MrMitch From Australia, joined Feb 2013, 3 posts, RR: 0 Posted (2 months 3 weeks 3 days 14 hours ago) and read 1318 times:
Hello everyone, I'm specifically asking the people who have been to the Avalon Airshow here in Melbourne. Has anyone tried taking images from outside the actual airport? I believe if I go into the paddocks near the airport I could get some decent shots with my big lens...
AviationVisuals From Australia, joined Jun 2011, 3 posts, RR: 0 Reply 1, posted (2 months 3 weeks 3 days 6 hours ago) and read 1276 times:
Unless by 'big lens" you mean at least 600mm (which still might not be enough) i think you will be struggling.. All of the surrounding areas that are outside the airport boundaries are quite a distance. The closest spot would be beach rd and even there it's really only good for approach shots. Also during the show (friday, saturday, sunday) I think its possible that you would be moved along by the police if you were on beach rd. On the trade days you might be ok shooting from there. I have never tried shooting from there on a show day so i really can't say with any certainty.
AviationVisuals From Australia, joined Jun 2011, 3 posts, RR: 0 Reply 3, posted (2 months 3 weeks 2 days 19 hours ago) and read 1229 times:
Yes they will be flying low, its not the altitude thats the issue, its the distance. From some outside spots you would be close to 1km from the runway, and the display line is only about 150m west of that so you will still be a very long way away. There are no fields around the airport that you can actually get into, the closest roads around the airport are Avalon rd, Dandos rd, pousties rd and beach rd. The land you see to the west of the runway when looking at a map is all airport land or private property neither of which should be entered without permission.
What sort of shots are you looking to get from outside that you can't from inside the airport?
Geezer From United States of America, joined Aug 2010, 1407 posts, RR: 1 Reply 4, posted (2 months 2 weeks 3 days 16 hours ago) and read 1082 times:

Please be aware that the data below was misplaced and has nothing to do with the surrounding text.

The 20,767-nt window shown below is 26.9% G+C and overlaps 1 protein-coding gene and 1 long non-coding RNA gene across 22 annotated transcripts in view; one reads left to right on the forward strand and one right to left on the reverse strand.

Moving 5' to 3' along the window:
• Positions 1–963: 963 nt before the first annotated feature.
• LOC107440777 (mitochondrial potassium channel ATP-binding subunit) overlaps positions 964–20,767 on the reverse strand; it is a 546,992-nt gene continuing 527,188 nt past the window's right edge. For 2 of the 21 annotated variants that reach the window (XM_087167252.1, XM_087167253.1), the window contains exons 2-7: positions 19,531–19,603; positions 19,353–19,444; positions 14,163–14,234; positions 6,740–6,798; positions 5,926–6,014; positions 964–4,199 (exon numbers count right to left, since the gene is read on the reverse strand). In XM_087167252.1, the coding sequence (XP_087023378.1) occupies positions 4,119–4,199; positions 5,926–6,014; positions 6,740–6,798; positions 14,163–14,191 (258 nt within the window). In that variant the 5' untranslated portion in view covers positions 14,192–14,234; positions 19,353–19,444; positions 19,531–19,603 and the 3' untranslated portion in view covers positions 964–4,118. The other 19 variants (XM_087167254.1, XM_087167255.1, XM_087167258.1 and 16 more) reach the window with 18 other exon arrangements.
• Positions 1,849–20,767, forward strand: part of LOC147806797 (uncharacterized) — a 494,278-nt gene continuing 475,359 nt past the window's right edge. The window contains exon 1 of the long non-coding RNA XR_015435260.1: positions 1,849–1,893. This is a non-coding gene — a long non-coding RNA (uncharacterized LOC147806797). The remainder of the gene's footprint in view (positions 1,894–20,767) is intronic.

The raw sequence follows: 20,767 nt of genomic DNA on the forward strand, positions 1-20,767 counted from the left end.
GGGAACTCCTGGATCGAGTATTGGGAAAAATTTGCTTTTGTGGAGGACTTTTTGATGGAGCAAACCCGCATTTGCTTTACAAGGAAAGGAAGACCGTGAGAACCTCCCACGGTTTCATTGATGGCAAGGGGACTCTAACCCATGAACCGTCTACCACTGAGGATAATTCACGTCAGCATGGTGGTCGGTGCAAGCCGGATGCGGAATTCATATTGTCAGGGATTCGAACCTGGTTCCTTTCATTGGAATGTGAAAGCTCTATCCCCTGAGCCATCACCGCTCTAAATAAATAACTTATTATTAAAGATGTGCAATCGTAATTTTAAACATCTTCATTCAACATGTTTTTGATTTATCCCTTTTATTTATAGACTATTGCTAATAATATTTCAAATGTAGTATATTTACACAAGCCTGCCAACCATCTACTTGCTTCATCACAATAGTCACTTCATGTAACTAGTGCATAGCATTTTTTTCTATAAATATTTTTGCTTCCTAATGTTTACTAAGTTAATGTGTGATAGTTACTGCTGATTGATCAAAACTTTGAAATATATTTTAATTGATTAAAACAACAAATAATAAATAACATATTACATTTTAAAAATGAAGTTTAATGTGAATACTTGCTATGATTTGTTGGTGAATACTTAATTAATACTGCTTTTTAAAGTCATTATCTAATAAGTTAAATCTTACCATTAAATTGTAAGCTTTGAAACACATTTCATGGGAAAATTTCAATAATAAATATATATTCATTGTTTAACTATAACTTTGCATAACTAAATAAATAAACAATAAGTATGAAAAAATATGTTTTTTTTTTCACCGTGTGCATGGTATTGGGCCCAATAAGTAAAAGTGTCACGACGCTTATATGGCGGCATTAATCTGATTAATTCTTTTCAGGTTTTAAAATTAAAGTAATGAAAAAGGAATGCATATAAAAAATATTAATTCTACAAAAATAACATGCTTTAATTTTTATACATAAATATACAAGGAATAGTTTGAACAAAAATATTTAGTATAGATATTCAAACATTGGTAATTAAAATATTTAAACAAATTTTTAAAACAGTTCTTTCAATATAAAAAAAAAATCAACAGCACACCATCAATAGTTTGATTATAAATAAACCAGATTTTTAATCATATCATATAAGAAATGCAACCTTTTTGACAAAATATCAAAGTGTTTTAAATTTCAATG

This from a Yank who has never been closer than Honolulu to Australia; but who HAS "shot" quite a few airplanes in flight, at quite a few air shows.
Realizing that I have zero knowledge of your experience, or your "kit"........photographing planes at any air show is a very difficult proposition, even when you're "positioned" perfectly; almost everything is working against you; the subjects are moving fast, they're seldom close, and even the BEST D SLR out there isn't going to give accurate exposures, because it always "sees" more sky than it does airplane ! (That's largely why almost all of the great air show pictures you see were taken by people who have doing it for a looooooong time ! ) ( and have some "serious equipment" )
I know I'll catch a lot of flac saying this, but even hand-holding a 200 mm lens is never going to be any way near as sharp as one taken from a tripod mounted camera. And when it come to tripod mounted cameras........99% of them are going to be on either a pan-tilt head ( whih is useless for tracking anything moving faster than a snail ), or else it's gonna be on a ball head, (which is better, but not much ) If you seriously want to photograph performing planes at an air show, you need a very solid tripod, with a good gimbal head on it; and when you have that.......you need to be as close as possible to "the action".
Assuming you're with me so far, I'll recommend you start practicing up with spot metering, dynamic auto focusing, and the faster the shutter speeds, the better ! Oh........another thing to throughly familiarize yourself with prior to the air show.......how to shoot "bursts" ( hopefully in the 7 to 10 fps category ) if all this seems to ":suggest" a D-4 with a 300 mm / f2.8, it would definitely help !
I have a good friend who was a professional photographer 25 years ago; now that she's retired, her "passion" is racing; so about a year ago, she bought herself a brand new Nikon D 4, a new 400 mm / f 2.8, and an Induro gimbal head; she's now doing some great work; but she tells me that even with the best kit available.......it's a bitch ! getting good pictures of fast moving things takes a lot of time, a lot of practice, a lot of experience, and a BUNCH of "bucks" !
Stupidity: Doing the same thing over and over and over again and expecting a different result; Albert Einstein